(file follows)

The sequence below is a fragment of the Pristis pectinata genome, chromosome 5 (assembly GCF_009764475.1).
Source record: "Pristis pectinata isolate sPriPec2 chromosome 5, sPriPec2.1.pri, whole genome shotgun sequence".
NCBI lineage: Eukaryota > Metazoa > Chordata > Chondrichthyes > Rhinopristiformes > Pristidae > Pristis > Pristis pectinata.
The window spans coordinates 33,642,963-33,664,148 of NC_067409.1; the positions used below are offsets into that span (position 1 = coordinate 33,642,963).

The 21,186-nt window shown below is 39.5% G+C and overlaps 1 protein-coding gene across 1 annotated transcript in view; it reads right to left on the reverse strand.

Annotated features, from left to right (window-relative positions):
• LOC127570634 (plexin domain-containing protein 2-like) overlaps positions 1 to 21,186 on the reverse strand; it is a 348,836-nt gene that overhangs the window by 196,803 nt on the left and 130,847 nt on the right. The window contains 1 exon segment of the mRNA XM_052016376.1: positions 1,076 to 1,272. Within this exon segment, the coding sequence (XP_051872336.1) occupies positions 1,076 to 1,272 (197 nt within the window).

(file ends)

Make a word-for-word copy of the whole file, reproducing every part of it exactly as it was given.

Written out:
The sequence below is a fragment of the Pristis pectinata genome, chromosome 5 (assembly GCF_009764475.1).
Source record: "Pristis pectinata isolate sPriPec2 chromosome 5, sPriPec2.1.pri, whole genome shotgun sequence".
NCBI lineage: Eukaryota > Metazoa > Chordata > Chondrichthyes > Rhinopristiformes > Pristidae > Pristis > Pristis pectinata.
The window spans coordinates 33,642,963-33,664,148 of NC_067409.1; the positions used below are offsets into that span (position 1 = coordinate 33,642,963).

The 21,186-nt window shown below is 39.5% G+C and overlaps 1 protein-coding gene across 1 annotated transcript in view; it reads right to left on the reverse strand.

Annotated features, from left to right (window-relative positions):
• LOC127570634 (plexin domain-containing protein 2-like) overlaps positions 1 to 21,186 on the reverse strand; it is a 348,836-nt gene that overhangs the window by 196,803 nt on the left and 130,847 nt on the right. The window contains 1 exon segment of the mRNA XM_052016376.1: positions 1,076 to 1,272. Within this exon segment, the coding sequence (XP_051872336.1) occupies positions 1,076 to 1,272 (197 nt within the window).